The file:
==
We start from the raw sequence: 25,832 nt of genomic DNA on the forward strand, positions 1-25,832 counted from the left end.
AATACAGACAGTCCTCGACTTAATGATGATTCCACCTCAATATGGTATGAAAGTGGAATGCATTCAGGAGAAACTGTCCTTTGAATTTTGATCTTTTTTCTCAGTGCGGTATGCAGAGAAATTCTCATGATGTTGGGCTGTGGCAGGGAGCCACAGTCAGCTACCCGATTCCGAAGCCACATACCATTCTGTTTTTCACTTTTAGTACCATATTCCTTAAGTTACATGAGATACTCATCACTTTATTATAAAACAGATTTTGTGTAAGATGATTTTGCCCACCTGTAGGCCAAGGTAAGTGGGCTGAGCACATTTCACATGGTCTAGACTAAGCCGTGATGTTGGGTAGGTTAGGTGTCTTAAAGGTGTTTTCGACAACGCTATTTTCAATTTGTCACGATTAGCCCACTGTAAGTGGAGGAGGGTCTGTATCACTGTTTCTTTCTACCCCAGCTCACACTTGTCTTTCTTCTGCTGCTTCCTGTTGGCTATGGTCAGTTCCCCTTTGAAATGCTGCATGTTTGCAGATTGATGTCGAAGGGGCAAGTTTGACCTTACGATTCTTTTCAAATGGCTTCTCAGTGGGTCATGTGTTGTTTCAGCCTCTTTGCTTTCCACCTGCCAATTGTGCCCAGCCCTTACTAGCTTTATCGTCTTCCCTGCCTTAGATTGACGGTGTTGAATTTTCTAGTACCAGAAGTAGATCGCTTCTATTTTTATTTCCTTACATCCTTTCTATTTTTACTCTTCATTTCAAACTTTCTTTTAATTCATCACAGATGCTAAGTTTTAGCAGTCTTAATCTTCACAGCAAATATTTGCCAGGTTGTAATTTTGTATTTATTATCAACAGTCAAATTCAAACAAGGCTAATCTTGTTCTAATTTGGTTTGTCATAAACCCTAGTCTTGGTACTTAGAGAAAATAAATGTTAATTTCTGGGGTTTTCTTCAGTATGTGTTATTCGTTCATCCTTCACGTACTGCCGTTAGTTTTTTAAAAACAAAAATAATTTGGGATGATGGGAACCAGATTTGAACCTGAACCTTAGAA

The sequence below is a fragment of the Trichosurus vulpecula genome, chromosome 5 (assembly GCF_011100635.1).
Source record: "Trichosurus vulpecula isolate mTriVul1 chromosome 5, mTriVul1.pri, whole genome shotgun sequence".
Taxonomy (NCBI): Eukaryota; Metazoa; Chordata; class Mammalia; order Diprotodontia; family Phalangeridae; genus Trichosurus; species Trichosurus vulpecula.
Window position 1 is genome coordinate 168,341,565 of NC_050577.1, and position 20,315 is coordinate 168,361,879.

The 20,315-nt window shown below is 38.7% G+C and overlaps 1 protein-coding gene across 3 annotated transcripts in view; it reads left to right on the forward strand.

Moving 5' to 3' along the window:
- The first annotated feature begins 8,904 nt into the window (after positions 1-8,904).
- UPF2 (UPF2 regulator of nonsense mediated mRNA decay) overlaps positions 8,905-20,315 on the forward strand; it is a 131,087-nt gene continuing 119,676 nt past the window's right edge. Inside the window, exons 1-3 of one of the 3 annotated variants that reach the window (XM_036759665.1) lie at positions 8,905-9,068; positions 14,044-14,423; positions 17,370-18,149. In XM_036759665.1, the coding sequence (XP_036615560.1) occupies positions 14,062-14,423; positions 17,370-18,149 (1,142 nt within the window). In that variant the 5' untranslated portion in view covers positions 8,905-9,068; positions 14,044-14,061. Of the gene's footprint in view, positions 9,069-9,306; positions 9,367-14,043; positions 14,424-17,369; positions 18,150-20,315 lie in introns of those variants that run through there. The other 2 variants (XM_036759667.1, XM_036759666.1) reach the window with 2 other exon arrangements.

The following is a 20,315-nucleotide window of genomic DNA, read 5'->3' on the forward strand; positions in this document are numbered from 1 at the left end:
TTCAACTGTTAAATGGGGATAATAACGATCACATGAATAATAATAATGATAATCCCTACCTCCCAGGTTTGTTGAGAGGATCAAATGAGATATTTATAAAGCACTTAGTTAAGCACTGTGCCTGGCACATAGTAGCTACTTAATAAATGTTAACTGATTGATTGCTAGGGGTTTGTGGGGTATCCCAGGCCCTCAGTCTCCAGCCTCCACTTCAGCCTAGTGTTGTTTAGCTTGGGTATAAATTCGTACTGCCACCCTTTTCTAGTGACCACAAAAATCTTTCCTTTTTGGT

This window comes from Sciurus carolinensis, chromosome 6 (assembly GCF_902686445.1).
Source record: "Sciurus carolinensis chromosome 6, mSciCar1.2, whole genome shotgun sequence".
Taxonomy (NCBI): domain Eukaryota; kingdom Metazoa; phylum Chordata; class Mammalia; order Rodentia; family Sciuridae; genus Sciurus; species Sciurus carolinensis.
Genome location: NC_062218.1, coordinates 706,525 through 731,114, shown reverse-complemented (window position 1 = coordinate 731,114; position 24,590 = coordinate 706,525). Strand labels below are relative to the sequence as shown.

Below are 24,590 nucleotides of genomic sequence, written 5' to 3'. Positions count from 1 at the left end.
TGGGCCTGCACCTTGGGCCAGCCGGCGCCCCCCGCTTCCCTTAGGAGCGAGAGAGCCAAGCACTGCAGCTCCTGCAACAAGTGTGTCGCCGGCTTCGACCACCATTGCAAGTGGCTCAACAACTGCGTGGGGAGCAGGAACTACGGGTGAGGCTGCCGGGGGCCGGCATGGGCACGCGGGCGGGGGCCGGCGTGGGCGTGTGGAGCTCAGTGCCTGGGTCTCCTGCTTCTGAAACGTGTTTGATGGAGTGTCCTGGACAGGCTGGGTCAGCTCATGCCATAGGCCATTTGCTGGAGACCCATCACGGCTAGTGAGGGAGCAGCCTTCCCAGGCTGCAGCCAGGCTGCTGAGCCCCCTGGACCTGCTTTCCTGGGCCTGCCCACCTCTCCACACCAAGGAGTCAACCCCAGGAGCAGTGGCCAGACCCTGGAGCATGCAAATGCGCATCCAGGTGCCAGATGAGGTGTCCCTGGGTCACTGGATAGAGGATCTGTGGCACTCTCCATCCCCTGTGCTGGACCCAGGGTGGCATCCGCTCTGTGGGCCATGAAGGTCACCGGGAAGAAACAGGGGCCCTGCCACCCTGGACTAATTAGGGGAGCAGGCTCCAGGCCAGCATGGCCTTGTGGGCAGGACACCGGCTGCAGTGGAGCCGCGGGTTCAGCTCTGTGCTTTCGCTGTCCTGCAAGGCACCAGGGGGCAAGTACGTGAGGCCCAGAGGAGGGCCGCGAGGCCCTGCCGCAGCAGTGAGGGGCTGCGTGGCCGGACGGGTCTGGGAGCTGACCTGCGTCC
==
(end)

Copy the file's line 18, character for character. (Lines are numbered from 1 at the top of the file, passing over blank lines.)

TGGGCCTGCACCTTGGGCCAGCCGGCGCCCCCCGCTTCCCTTAGGAGCGAGAGAGCCAAGCACTGCAGCTCCTGCAACAAGTGTGTCGCCGGCTTCGACCACCATTGCAAGTGGCTCAACAACTGCGTGGGGAGCAGGAACTACGGGTGAGGCTGCCGGGGGCCGGCATGGGCACGCGGGCGGGGGCCGGCGTGGGCGTGTGGAGCTCAGTGCCTGGGTCTCCTGCTTCTGAAACGTGTTTGATGGAGTGTCCTGGACAGGCTGGGTCAGCTCATGCCATAGGCCATTTGCTGGAGACCCATCACGGCTAGTGAGGGAGCAGCCTTCCCAGGCTGCAGCCAGGCTGCTGAGCCCCCTGGACCTGCTTTCCTGGGCCTGCCCACCTCTCCACACCAAGGAGTCAACCCCAGGAGCAGTGGCCAGACCCTGGAGCATGCAAATGCGCATCCAGGTGCCAGATGAGGTGTCCCTGGGTCACTGGATAGAGGATCTGTGGCACTCTCCATCCCCTGTGCTGGACCCAGGGTGGCATCCGCTCTGTGGGCCATGAAGGTCACCGGGAAGAAACAGGGGCCCTGCCACCCTGGACTAATTAGGGGAGCAGGCTCCAGGCCAGCATGGCCTTGTGGGCAGGACACCGGCTGCAGTGGAGCCGCGGGTTCAGCTCTGTGCTTTCGCTGTCCTGCAAGGCACCAGGGGGCAAGTACGTGAGGCCCAGAGGAGGGCCGCGAGGCCCTGCCGCAGCAGTGAGGGGCTGCGTGGCCGGACGGGTCTGGGAGCTGACCTGCGTCC